Nail hole filler for painted, outdoor wooden stair treads?

What would be best for filling countersunk nail/screw holes in outdoor painted wooden stair treads?
Crawford's Painter's Putty?
Bondo?
Something else?
I'm rebuilding a front entry staircase using Doug fir treads and risers.
I'm a carpenter who has to get up to speed on a this one aspect of painting.
Thanks, Jack
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I had a similar problem -- treated timber stair/railings on a new house. Filled nail holes with latex caulk, and painted with latex exterior semi-gloss enamel. Some shrinkage of the caulk, so gave it another shot, and the second coat of paint. So far, so good, and one year into this. Only problem is where I hit things with my string trimmer when mowing the yard.
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wrote:

I've had good luck over the years using the exterior rated Elmer's wood filler.
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I've always had good luck with Minwax high performance wood filler. It doesn't shrink. You can't put too much excess on though because the stuff dries as hard as a rock and can be tough to sand. You get it at the borg.

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Simpson wrote:

Lots of wood workers use Bondo. Sands easy (if you overdo it), cures really quickly, doesn't shrink and can fill major voids better than anything else on the market. Compatible with just about any kind of paint. Best of all, low price. Just remember to use small batches and work fast, best adhesion is early in the cure cycle. HTH
Joe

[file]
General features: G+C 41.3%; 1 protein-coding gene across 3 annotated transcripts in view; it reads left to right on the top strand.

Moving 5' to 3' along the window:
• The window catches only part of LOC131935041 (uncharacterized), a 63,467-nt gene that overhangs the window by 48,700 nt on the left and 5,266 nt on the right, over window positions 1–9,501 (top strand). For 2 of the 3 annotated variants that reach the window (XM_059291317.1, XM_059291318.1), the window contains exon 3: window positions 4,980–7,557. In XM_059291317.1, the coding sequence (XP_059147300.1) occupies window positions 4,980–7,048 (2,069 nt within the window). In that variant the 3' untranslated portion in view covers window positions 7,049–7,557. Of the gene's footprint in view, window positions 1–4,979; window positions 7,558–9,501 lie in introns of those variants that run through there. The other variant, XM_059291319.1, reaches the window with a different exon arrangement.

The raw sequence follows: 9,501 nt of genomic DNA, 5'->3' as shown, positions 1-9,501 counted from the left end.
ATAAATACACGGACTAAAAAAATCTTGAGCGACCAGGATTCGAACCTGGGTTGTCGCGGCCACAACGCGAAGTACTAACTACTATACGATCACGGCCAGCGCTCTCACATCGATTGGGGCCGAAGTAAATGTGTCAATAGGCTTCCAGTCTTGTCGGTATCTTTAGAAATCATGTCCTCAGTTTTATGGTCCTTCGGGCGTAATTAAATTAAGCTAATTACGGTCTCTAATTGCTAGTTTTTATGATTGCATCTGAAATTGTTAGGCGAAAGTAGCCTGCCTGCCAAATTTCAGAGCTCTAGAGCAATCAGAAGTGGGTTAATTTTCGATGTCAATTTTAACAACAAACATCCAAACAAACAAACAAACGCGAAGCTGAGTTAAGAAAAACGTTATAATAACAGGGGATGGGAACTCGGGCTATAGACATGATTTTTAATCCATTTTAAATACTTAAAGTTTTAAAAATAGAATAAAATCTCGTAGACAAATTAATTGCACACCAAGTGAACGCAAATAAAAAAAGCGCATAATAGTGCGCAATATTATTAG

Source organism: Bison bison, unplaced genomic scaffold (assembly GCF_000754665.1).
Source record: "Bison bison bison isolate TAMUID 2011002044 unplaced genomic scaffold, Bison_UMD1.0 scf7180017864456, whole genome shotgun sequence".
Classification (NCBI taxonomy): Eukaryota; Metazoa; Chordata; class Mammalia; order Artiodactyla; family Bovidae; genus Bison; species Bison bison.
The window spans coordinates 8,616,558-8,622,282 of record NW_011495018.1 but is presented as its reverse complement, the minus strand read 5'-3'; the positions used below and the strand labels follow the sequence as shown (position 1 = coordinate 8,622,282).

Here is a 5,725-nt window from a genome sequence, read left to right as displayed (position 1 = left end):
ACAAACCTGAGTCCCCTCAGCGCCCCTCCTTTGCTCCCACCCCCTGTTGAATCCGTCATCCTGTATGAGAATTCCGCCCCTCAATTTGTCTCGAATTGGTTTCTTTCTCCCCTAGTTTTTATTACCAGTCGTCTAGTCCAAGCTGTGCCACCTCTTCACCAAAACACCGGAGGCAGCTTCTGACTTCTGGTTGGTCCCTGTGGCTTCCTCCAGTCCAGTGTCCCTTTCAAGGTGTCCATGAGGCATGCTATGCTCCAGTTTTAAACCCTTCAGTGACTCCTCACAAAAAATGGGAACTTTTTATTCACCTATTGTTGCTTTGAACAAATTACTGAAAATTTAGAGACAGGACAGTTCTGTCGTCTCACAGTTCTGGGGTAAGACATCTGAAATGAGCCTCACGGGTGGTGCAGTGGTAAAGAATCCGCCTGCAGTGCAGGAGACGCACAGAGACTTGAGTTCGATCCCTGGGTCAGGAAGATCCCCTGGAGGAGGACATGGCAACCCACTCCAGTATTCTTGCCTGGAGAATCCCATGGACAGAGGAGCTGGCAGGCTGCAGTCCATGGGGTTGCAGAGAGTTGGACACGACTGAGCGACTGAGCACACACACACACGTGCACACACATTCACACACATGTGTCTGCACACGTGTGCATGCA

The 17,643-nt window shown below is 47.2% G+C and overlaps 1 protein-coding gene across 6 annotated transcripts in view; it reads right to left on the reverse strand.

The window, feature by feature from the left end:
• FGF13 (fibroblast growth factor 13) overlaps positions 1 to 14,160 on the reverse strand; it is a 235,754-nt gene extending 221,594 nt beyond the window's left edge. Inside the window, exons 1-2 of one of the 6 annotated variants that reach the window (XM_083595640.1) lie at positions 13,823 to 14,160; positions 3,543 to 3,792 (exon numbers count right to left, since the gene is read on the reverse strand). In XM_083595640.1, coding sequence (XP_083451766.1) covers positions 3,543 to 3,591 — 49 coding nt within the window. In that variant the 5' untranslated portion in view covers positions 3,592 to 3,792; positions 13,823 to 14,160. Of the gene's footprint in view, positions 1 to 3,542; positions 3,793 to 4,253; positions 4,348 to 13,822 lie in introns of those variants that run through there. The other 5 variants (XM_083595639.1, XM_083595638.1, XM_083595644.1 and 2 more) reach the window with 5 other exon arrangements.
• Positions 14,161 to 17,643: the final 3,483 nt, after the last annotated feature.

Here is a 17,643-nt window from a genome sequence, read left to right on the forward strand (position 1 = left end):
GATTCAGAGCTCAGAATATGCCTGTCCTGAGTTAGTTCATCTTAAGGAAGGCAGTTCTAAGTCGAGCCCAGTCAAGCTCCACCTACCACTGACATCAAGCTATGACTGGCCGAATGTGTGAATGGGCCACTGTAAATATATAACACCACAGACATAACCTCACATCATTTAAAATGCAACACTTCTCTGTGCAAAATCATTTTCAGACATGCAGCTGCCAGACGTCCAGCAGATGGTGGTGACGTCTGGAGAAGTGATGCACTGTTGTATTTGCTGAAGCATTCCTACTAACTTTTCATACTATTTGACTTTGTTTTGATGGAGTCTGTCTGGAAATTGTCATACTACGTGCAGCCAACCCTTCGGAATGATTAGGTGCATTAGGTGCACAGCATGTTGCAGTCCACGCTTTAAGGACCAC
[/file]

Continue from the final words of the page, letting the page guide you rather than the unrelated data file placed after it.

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Joe wrote:

Why anyone would use Bondo for an outdoor application is beyond me, as it is VERY hygroscopic. Just ask anyone that's lived in the rust belt; if you patch a rust hole in a car body with Bondo and don't thoroughly seal/paint both the visible side and the backside of the repair almost immediately, the rust will come back with a vengeance, worse than ever.
nate
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Nate, you're a little out of touch with current autobody repair and fabrication. For example, if you had ever seen an episode of the TV shows about Boyd Coddington's or Skip Foose's hot rod show cars you would have noted Bondo being applied to the entire car surface and then sanded to the final contours before being primed and painted. Bondo is widely used because it works, and what you think you are seeing is simply the product being slapped onto carelessly prepared or unprepared surfaces. It's used in new boat fabrication as well, so your statement concerning hygroscopicity can't possibly be correct. On a more direct experience level, I have some porch posts repaired with the Minwax restoration product (which is actually a polyester filler just like Bondo) that have been exposed to the elements for about five years with no signs of failure. Try Bondo some time on a tough project and I think you will be convinced. Cheers,
Joe
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